IMAGE SOURCE: Pixabay, public domain.
Have you ever wondered who comes up with the look, layout and functionality of consumer products like cars and home appliances? That professional is called an industrial designer. This rewarding role requires the right combination of design skills, business know-how and engineering principles.
An industrial designer doesn’t choose the design of a product for art’s sake. While this professional does consider the aesthetics, his or her first concern is how the consumer will use the product. Industrial designers also need to weigh factors like the production cost, the purpose the product serves and ease of use. These considerations drive decisions about the materials the company will use to manufacture the item
When designing an item, an industrial designer uses several methods. First, he or she creates two-dimensional visualizations of what the product will look like. An industrial designer may sketch the item by hand or use computer software to create two-dimensional renderings. Later, the industrial designer will move on to three-dimensional designs of the product, like virtual models on the computer or physical prototypes. The industrial designer analyzes and examines these representations of the product to decide if the item is safe, practical to use and aesthetically appealing.
To get started in a career as an industrial designer, you will need a bachelor’s degree. Some colleges offer degrees in industrial design specifically. These degree programs typically include a combination of valuable courses, including manufacturing methods, business and industrial materials and processes, the United States Bureau of Labor Statistics (BLS) reported.
Other industrial designers get their start studying engineering or architecture. While it’s necessary for industrial designers to understand the mechanical and engineering principles and processes that affect product production, it’s also important that an aspiring industrial designer take courses that help develop design skills. Industrial designers need to study art, particularly drawing, as well as computer-based design courses. Computer-aided design and drafting (CADD) and three-dimensional modeling are two of the most important subjects for an industrial designer, according to the BLS. During their academic career, students in industrial design degree programs begin building their professional portfolios. They may incorporate the best work that they complete during internships and school projects.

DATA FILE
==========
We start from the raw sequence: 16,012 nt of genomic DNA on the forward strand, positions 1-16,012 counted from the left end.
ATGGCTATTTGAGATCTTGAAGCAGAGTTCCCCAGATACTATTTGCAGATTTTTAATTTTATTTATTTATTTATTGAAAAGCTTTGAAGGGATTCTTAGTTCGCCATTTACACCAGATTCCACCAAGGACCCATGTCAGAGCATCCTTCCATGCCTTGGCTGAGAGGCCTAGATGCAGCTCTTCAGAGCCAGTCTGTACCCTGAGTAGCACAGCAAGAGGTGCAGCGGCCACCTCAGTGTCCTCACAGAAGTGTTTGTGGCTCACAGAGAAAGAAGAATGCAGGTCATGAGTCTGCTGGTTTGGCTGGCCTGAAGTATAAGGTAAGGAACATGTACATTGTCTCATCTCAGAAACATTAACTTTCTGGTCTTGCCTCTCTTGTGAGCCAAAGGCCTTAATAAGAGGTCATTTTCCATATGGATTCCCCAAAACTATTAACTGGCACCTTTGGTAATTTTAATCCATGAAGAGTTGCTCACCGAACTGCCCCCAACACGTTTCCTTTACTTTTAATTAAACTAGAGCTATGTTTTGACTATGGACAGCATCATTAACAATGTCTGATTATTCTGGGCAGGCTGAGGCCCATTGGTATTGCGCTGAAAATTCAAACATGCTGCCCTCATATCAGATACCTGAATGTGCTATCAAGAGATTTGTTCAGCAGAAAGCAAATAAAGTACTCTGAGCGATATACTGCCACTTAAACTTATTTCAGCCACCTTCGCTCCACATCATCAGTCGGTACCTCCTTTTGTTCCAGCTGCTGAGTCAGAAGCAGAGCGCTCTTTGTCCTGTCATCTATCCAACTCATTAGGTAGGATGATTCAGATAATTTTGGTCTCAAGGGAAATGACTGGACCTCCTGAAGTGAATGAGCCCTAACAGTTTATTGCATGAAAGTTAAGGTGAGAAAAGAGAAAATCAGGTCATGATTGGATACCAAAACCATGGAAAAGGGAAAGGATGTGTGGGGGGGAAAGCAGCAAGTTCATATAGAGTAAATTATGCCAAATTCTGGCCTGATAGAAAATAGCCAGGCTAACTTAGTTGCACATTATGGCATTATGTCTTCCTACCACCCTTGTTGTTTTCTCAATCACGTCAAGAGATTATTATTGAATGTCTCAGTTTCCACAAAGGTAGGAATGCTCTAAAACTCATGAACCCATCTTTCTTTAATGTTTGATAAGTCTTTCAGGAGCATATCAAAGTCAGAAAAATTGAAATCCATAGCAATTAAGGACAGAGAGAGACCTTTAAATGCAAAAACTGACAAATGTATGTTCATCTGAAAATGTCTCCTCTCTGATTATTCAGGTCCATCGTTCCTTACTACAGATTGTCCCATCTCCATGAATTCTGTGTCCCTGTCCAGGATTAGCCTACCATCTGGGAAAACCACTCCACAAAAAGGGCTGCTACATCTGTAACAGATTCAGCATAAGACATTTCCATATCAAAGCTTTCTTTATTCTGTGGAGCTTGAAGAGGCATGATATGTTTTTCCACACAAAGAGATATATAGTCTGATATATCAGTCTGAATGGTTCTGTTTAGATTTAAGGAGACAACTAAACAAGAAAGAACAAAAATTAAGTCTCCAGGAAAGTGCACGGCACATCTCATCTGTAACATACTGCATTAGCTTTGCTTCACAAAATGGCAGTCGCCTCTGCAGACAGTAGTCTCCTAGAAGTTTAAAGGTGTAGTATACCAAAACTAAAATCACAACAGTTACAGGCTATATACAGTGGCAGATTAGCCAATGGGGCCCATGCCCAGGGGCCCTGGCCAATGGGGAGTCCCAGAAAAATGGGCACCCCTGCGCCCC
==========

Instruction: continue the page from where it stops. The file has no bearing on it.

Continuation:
Industrial designers who choose to earn a graduate degree often decide to pursue a Master of Business Administration (MBA) degree.
Industrial designers earn a median salary of $67,130 per year, the BLS reported. The highest paid industrial designers work in the architecture and engineering industries, while the lowest paid work in wholesale trade or manufacturing. The BLS predicts job opportunities for this occupation to increase by just two percent over a decade. This occupation is experiencing slower than average growth compared to the seven percent growth expected across all occupations, which means competition for jobs could be fierce. Industrial designers who cultivate a background in both computer-aided industrial design (CAID) and two- and three-dimensional computer-aided design (CAD) may have the best job prospects, according to the BLS.
If you have a combination of artistic flair, mechanical skills and problem-solving capabilities, industrial designer is a great creative career that won’t require you to be a starving artist. You can make well above the median salary for all occupations with just a bachelor’s degree, a strong portfolio and your own design skills.